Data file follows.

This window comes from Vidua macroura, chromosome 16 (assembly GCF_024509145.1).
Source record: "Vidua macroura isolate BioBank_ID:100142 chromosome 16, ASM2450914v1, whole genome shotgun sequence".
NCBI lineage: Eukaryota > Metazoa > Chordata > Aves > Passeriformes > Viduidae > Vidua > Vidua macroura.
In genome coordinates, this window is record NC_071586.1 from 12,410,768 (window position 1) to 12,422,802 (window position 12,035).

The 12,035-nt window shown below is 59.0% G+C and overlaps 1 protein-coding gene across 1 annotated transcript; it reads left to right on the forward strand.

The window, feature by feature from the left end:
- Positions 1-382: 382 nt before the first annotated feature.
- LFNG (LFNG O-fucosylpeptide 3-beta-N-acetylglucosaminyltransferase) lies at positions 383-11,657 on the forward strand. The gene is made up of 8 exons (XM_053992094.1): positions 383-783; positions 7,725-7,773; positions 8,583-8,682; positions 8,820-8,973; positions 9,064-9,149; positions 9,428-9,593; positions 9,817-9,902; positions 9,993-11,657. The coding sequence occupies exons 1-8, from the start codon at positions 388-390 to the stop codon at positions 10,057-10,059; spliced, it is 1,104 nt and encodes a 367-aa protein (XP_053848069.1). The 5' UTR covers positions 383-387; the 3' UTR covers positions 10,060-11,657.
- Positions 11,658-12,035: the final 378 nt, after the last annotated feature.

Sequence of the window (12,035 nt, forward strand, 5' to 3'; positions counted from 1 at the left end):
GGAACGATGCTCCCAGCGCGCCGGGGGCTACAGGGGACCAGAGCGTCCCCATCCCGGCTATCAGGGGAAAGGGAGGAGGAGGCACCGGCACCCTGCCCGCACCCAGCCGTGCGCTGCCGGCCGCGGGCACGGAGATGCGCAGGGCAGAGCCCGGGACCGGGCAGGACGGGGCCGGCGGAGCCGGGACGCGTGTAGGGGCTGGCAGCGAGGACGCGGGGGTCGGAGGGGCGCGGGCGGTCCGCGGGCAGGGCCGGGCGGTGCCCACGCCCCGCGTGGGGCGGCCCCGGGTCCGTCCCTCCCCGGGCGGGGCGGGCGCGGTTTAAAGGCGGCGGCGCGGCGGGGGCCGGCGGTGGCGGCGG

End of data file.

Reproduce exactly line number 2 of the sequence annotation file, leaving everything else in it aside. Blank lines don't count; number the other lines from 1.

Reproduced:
Source record: "Vidua macroura isolate BioBank_ID:100142 chromosome 16, ASM2450914v1, whole genome shotgun sequence".